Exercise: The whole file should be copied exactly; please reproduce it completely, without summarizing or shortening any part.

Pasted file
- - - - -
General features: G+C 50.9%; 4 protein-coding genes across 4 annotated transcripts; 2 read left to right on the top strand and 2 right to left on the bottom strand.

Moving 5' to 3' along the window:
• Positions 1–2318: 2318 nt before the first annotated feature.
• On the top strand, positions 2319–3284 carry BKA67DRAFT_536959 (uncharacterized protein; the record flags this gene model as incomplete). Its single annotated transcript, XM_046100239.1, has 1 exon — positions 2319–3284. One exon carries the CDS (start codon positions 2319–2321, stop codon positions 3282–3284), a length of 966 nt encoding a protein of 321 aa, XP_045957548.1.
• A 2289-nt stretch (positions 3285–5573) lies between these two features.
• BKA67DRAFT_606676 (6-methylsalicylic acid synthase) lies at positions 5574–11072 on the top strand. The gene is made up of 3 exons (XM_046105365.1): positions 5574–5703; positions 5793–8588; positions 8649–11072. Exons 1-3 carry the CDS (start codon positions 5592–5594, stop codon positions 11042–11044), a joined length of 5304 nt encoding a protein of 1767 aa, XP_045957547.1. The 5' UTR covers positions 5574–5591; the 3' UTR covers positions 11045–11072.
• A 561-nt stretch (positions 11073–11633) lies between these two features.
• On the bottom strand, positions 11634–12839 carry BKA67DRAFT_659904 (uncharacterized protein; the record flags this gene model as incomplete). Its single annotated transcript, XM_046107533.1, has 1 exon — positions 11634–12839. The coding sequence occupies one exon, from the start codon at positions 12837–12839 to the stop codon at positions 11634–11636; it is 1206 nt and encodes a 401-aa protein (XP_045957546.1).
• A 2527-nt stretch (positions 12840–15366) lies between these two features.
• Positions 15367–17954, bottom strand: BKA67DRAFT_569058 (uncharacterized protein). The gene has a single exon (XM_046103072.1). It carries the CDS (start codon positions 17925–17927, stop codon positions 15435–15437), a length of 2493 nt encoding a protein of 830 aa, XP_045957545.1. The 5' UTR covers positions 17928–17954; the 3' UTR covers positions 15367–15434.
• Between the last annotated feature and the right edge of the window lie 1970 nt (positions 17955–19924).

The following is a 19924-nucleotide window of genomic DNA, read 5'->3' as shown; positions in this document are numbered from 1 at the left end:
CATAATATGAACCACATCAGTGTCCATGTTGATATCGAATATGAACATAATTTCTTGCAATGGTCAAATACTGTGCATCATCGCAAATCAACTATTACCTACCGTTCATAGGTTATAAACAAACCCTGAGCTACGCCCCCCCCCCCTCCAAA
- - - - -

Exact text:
General features: G+C 50.9%; 4 protein-coding genes across 4 annotated transcripts; 2 read left to right on the top strand and 2 right to left on the bottom strand.

Moving 5' to 3' along the window:
• Positions 1–2318: 2318 nt before the first annotated feature.
• On the top strand, positions 2319–3284 carry BKA67DRAFT_536959 (uncharacterized protein; the record flags this gene model as incomplete). Its single annotated transcript, XM_046100239.1, has 1 exon — positions 2319–3284. One exon carries the CDS (start codon positions 2319–2321, stop codon positions 3282–3284), a length of 966 nt encoding a protein of 321 aa, XP_045957548.1.
• A 2289-nt stretch (positions 3285–5573) lies between these two features.
• BKA67DRAFT_606676 (6-methylsalicylic acid synthase) lies at positions 5574–11072 on the top strand. The gene is made up of 3 exons (XM_046105365.1): positions 5574–5703; positions 5793–8588; positions 8649–11072. Exons 1-3 carry the CDS (start codon positions 5592–5594, stop codon positions 11042–11044), a joined length of 5304 nt encoding a protein of 1767 aa, XP_045957547.1. The 5' UTR covers positions 5574–5591; the 3' UTR covers positions 11045–11072.
• A 561-nt stretch (positions 11073–11633) lies between these two features.
• On the bottom strand, positions 11634–12839 carry BKA67DRAFT_659904 (uncharacterized protein; the record flags this gene model as incomplete). Its single annotated transcript, XM_046107533.1, has 1 exon — positions 11634–12839. The coding sequence occupies one exon, from the start codon at positions 12837–12839 to the stop codon at positions 11634–11636; it is 1206 nt and encodes a 401-aa protein (XP_045957546.1).
• A 2527-nt stretch (positions 12840–15366) lies between these two features.
• Positions 15367–17954, bottom strand: BKA67DRAFT_569058 (uncharacterized protein). The gene has a single exon (XM_046103072.1). It carries the CDS (start codon positions 17925–17927, stop codon positions 15435–15437), a length of 2493 nt encoding a protein of 830 aa, XP_045957545.1. The 5' UTR covers positions 17928–17954; the 3' UTR covers positions 15367–15434.
• Between the last annotated feature and the right edge of the window lie 1970 nt (positions 17955–19924).

The following is a 19924-nucleotide window of genomic DNA, read 5'->3' as shown; positions in this document are numbered from 1 at the left end:
CATAATATGAACCACATCAGTGTCCATGTTGATATCGAATATGAACATAATTTCTTGCAATGGTCAAATACTGTGCATCATCGCAAATCAACTATTACCTACCGTTCATAGGTTATAAACAAACCCTGAGCTACGCCCCCCCCCCCTCCAAA